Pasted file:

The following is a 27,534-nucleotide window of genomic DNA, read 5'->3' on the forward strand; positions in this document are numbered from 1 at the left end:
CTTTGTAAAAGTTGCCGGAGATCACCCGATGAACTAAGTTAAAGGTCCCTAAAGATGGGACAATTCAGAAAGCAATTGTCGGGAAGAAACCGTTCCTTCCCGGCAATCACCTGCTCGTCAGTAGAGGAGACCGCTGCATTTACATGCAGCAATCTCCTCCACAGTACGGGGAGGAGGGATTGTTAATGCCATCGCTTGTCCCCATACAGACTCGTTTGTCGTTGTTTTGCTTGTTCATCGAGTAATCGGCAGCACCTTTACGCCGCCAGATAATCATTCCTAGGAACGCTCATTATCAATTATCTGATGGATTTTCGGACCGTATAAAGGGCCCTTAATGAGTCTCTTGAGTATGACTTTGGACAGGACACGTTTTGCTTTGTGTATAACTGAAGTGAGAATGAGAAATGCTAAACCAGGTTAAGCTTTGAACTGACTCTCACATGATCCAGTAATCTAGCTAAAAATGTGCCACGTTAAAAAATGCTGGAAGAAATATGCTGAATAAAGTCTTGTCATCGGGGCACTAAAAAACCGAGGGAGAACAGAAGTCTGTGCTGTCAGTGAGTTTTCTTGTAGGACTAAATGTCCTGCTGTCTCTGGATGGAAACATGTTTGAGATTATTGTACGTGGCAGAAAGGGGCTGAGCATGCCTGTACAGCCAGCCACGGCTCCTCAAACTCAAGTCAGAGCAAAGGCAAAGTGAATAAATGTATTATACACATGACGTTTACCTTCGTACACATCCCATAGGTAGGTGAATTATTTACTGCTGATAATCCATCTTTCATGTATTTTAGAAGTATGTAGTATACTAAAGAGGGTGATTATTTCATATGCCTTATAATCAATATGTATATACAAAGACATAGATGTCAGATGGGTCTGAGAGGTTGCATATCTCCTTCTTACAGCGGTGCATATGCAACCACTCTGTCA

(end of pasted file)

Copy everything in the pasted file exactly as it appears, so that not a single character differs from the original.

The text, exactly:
The following is a 27,534-nucleotide window of genomic DNA, read 5'->3' on the forward strand; positions in this document are numbered from 1 at the left end:
CTTTGTAAAAGTTGCCGGAGATCACCCGATGAACTAAGTTAAAGGTCCCTAAAGATGGGACAATTCAGAAAGCAATTGTCGGGAAGAAACCGTTCCTTCCCGGCAATCACCTGCTCGTCAGTAGAGGAGACCGCTGCATTTACATGCAGCAATCTCCTCCACAGTACGGGGAGGAGGGATTGTTAATGCCATCGCTTGTCCCCATACAGACTCGTTTGTCGTTGTTTTGCTTGTTCATCGAGTAATCGGCAGCACCTTTACGCCGCCAGATAATCATTCCTAGGAACGCTCATTATCAATTATCTGATGGATTTTCGGACCGTATAAAGGGCCCTTAATGAGTCTCTTGAGTATGACTTTGGACAGGACACGTTTTGCTTTGTGTATAACTGAAGTGAGAATGAGAAATGCTAAACCAGGTTAAGCTTTGAACTGACTCTCACATGATCCAGTAATCTAGCTAAAAATGTGCCACGTTAAAAAATGCTGGAAGAAATATGCTGAATAAAGTCTTGTCATCGGGGCACTAAAAAACCGAGGGAGAACAGAAGTCTGTGCTGTCAGTGAGTTTTCTTGTAGGACTAAATGTCCTGCTGTCTCTGGATGGAAACATGTTTGAGATTATTGTACGTGGCAGAAAGGGGCTGAGCATGCCTGTACAGCCAGCCACGGCTCCTCAAACTCAAGTCAGAGCAAAGGCAAAGTGAATAAATGTATTATACACATGACGTTTACCTTCGTACACATCCCATAGGTAGGTGAATTATTTACTGCTGATAATCCATCTTTCATGTATTTTAGAAGTATGTAGTATACTAAAGAGGGTGATTATTTCATATGCCTTATAATCAATATGTATATACAAAGACATAGATGTCAGATGGGTCTGAGAGGTTGCATATCTCCTTCTTACAGCGGTGCATATGCAACCACTCTGTCA